Don’t Eat at a Tourist Destination
It’s nice to see if the area’s staples are worth the hype, but you might encounter higher prices. Try walking or driving a few blocks to see if there’s something intriguing outside of the typical popular radius.
Go Big at Lunch
Lunchtime is usually less expensive than dinner at restaurants, so you can use that time to catch the specials and the deals. If you want to go big at dinner, you can always look to find cheaper spots throughout the day where you can save up to indulge later on.
Take Advantage of the Hotel Buffet
Staying somewhere with complimentary breakfast — here’s looking at you, premade breakfast sausage and cereal — can help you save when you’re out and about. Don’t open the minibar; instead try for a happy hour at a nearby restaurant or visit a convenience store.
Where to Stay
Try Roughing It, by Sleeping in Your Car
Yes, really. While you might think that’s a bit out of the box, for a budget-minded traveler, there are ways to safely use your car — or a rented camper van — as your lodging. If you’re road tripping out to the wilderness, federal sites managed by the Bureau of Land Management or the U.S. Forest Service, as well as some national parks, have spaces to park your ride and sleep for the night.
Just be sure to check if it’s allowed first. Google is your friend, and don’t be afraid to ask a park ranger about the rules for a particular site. If you’re en route to a city or more populated area, truck and rest stops, and even Walmart parking lots (with no overnight parking regulations) are also good pit stops. If you plan to sleep at a Walmart, be sure to let the store’s manager know.
Try to Earn Your Keep
If you want to stay somewhere for an extended period of time, there might be opportunities for you to stay for free and stay safe while doing so. While couchsurfing is a little iffy, reputable spots, like national public lands and campsites, offer complimentary housing in exchange for volunteering.
At Cape Hatteras National Seashore on Ocracoke Island, for example, you can volunteer at the Outer Banks-based lighthouse and live on the island for free. More temporary opportunities are available elsewhere thanks to federal agencies — though it might be tough to balance the volunteering with an additional job based on your financial situation. You can visit volunteer.gov to find something that may be a fit for you.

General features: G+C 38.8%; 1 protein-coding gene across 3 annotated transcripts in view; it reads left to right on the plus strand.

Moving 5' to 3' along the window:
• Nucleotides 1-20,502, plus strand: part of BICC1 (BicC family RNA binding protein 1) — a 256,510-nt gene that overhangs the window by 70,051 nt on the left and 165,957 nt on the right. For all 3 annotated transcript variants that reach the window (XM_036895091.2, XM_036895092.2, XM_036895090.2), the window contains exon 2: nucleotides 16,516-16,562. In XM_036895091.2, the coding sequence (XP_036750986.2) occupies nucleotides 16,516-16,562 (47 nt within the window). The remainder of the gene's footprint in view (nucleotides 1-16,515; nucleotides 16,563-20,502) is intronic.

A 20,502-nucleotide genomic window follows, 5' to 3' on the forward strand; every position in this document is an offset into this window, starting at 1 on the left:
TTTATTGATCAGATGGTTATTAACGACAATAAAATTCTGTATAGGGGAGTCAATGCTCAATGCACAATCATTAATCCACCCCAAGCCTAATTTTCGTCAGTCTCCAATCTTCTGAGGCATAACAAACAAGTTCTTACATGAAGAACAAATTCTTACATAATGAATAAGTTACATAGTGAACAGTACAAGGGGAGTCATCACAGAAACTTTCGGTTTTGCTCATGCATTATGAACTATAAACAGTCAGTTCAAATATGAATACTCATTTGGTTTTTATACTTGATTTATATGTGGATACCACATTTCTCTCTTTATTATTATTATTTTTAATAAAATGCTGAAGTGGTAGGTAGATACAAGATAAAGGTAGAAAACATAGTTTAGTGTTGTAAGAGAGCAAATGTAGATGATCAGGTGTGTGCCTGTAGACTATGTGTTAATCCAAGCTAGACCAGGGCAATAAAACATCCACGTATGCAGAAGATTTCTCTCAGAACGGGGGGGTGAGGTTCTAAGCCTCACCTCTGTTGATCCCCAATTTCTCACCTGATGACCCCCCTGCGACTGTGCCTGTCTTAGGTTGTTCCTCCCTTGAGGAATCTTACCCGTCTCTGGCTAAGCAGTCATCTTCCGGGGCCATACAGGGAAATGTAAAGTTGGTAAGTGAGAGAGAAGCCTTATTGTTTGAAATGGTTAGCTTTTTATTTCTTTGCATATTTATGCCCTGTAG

Check Out All of Your Options
It’s often assumed that AirBnBs are cheaper than hotels — but with cleaning fees and increasing prices, this isn’t the case at every destination. You can also reach out to local rental agencies to see if their spots might be worth the cash. Google is, once again, your friend, and this is where travel agents may come in handy.
What to Bring
There might be some souvenirs you want to bring back from your journey, and who wants to stress about how much they can fit in their suitcase? When you just take what you need, you won’t need to worry about picking up an extra phone charger and wasting your money on an item you already own. In terms of clothes, try to bring warm items like sweatshirts or pants just in case the weather gets chilly, but also recognize that you probably don’t need 16 shirts for a week-long trip.
Travel with Reusables
Bring your emotional-support water bottle with you on the open road. If you’re taking a quick flight, make sure it’s empty through security, and you can fill it up before you get to your gate. There’s a number of other reusable products out there — coffee cups, straws, utensils — so you don’t have to be without something that might come in handy and spend unnecessary funds.
What to Do
See What’s Free
If you’re visiting a city or more densely populated travel destination, see if they offer free walking tours. You’ll stretch your legs after being in the car and see the sights up close. Museums are another great way to experience the culture of a place you’re staying, and parks are always a good idea.
Talk to the Locals
“You need to kind of go out there and communicate with people to get a feel for what will be the better value, what would be the best place to go in the area that you are in,” Carrozza says. Whether it’s for food or activities, residents are your best bet.